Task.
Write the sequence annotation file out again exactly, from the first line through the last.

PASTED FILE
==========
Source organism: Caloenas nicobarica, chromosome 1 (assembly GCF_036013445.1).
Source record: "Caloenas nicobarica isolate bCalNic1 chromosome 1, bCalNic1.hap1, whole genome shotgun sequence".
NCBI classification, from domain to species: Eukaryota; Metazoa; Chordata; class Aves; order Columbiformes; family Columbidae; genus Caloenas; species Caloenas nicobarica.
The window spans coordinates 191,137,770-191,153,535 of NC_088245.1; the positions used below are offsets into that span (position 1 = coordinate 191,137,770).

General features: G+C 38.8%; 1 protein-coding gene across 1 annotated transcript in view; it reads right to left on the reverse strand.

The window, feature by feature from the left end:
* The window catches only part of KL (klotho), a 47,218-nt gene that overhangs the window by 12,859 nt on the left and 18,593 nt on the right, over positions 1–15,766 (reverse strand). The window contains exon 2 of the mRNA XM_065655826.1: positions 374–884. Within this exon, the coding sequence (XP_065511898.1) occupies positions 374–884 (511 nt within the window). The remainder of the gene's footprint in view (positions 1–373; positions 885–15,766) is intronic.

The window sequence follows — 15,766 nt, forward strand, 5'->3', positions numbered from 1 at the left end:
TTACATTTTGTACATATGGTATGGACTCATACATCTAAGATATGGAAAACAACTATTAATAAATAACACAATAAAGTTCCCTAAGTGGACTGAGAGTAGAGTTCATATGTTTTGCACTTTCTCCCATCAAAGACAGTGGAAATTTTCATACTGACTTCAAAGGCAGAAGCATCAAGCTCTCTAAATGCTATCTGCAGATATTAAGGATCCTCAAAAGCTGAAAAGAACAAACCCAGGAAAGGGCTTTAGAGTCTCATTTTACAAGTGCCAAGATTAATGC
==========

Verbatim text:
Source organism: Caloenas nicobarica, chromosome 1 (assembly GCF_036013445.1).
Source record: "Caloenas nicobarica isolate bCalNic1 chromosome 1, bCalNic1.hap1, whole genome shotgun sequence".
NCBI classification, from domain to species: Eukaryota; Metazoa; Chordata; class Aves; order Columbiformes; family Columbidae; genus Caloenas; species Caloenas nicobarica.
The window spans coordinates 191,137,770-191,153,535 of NC_088245.1; the positions used below are offsets into that span (position 1 = coordinate 191,137,770).

General features: G+C 38.8%; 1 protein-coding gene across 1 annotated transcript in view; it reads right to left on the reverse strand.

The window, feature by feature from the left end:
* The window catches only part of KL (klotho), a 47,218-nt gene that overhangs the window by 12,859 nt on the left and 18,593 nt on the right, over positions 1–15,766 (reverse strand). The window contains exon 2 of the mRNA XM_065655826.1: positions 374–884. Within this exon, the coding sequence (XP_065511898.1) occupies positions 374–884 (511 nt within the window). The remainder of the gene's footprint in view (positions 1–373; positions 885–15,766) is intronic.

The window sequence follows — 15,766 nt, forward strand, 5'->3', positions numbered from 1 at the left end:
TTACATTTTGTACATATGGTATGGACTCATACATCTAAGATATGGAAAACAACTATTAATAAATAACACAATAAAGTTCCCTAAGTGGACTGAGAGTAGAGTTCATATGTTTTGCACTTTCTCCCATCAAAGACAGTGGAAATTTTCATACTGACTTCAAAGGCAGAAGCATCAAGCTCTCTAAATGCTATCTGCAGATATTAAGGATCCTCAAAAGCTGAAAAGAACAAACCCAGGAAAGGGCTTTAGAGTCTCATTTTACAAGTGCCAAGATTAATGC